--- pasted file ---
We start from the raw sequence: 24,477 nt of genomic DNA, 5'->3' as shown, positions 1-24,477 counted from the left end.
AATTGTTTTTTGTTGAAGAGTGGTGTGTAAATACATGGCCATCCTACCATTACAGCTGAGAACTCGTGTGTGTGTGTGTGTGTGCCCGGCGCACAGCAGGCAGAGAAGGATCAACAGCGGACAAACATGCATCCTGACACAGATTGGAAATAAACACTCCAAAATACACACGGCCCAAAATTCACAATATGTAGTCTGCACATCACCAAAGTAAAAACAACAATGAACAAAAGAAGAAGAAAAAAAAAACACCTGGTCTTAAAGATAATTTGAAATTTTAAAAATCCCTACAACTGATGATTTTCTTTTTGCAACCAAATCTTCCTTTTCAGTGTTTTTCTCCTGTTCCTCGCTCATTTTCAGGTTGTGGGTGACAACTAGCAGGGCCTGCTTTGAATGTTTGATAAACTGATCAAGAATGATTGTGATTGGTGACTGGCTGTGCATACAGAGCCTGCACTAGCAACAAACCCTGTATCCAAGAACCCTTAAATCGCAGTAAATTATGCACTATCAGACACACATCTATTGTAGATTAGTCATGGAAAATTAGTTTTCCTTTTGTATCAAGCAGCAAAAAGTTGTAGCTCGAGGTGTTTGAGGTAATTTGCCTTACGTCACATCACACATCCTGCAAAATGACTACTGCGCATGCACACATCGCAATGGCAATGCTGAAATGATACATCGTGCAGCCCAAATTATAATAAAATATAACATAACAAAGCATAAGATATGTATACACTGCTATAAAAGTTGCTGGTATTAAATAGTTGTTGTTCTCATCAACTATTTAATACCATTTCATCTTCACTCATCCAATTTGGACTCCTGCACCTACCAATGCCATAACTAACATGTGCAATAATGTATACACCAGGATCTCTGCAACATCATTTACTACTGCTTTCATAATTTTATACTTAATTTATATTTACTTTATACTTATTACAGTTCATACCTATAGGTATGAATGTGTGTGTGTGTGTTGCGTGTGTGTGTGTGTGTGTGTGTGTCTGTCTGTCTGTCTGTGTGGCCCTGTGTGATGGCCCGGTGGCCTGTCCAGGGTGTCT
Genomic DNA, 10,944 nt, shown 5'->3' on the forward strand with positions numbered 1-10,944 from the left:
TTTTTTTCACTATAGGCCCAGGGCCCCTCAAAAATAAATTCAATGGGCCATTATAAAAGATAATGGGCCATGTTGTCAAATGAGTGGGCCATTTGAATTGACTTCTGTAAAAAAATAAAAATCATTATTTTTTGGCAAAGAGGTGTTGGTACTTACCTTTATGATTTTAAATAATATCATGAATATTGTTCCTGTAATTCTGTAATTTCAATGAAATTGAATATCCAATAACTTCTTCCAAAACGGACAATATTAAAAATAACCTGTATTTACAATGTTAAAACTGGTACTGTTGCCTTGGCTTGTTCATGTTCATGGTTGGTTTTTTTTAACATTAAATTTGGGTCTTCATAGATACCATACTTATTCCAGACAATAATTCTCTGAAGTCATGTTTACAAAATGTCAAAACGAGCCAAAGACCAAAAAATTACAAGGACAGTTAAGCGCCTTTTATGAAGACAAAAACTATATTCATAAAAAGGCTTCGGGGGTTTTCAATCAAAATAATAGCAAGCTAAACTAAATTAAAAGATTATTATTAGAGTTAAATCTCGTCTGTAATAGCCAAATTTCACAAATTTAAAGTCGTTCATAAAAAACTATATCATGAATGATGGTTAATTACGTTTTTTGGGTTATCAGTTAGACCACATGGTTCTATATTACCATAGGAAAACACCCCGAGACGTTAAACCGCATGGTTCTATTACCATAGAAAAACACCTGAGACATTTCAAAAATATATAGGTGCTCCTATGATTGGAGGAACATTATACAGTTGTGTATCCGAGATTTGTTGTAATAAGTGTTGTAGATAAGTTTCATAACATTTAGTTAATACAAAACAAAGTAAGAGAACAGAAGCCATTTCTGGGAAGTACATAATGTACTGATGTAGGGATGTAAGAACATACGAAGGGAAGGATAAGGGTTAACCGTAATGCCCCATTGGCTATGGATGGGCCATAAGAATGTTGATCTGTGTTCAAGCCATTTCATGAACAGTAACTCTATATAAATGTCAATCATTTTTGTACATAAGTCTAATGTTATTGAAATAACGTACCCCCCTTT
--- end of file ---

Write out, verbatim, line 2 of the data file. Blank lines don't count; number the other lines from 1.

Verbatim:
AATTGTTTTTTGTTGAAGAGTGGTGTGTAAATACATGGCCATCCTACCATTACAGCTGAGAACTCGTGTGTGTGTGTGTGTGTGCCCGGCGCACAGCAGGCAGAGAAGGATCAACAGCGGACAAACATGCATCCTGACACAGATTGGAAATAAACACTCCAAAATACACACGGCCCAAAATTCACAATATGTAGTCTGCACATCACCAAAGTAAAAACAACAATGAACAAAAGAAGAAGAAAAAAAAAACACCTGGTCTTAAAGATAATTTGAAATTTTAAAAATCCCTACAACTGATGATTTTCTTTTTGCAACCAAATCTTCCTTTTCAGTGTTTTTCTCCTGTTCCTCGCTCATTTTCAGGTTGTGGGTGACAACTAGCAGGGCCTGCTTTGAATGTTTGATAAACTGATCAAGAATGATTGTGATTGGTGACTGGCTGTGCATACAGAGCCTGCACTAGCAACAAACCCTGTATCCAAGAACCCTTAAATCGCAGTAAATTATGCACTATCAGACACACATCTATTGTAGATTAGTCATGGAAAATTAGTTTTCCTTTTGTATCAAGCAGCAAAAAGTTGTAGCTCGAGGTGTTTGAGGTAATTTGCCTTACGTCACATCACACATCCTGCAAAATGACTACTGCGCATGCACACATCGCAATGGCAATGCTGAAATGATACATCGTGCAGCCCAAATTATAATAAAATATAACATAACAAAGCATAAGATATGTATACACTGCTATAAAAGTTGCTGGTATTAAATAGTTGTTGTTCTCATCAACTATTTAATACCATTTCATCTTCACTCATCCAATTTGGACTCCTGCACCTACCAATGCCATAACTAACATGTGCAATAATGTATACACCAGGATCTCTGCAACATCATTTACTACTGCTTTCATAATTTTATACTTAATTTATATTTACTTTATACTTATTACAGTTCATACCTATAGGTATGAATGTGTGTGTGTGTGTTGCGTGTGTGTGTGTGTGTGTGTGTGTCTGTCTGTCTGTCTGTGTGGCCCTGTGTGATGGCCCGGTGGCCTGTCCAGGGTGTCT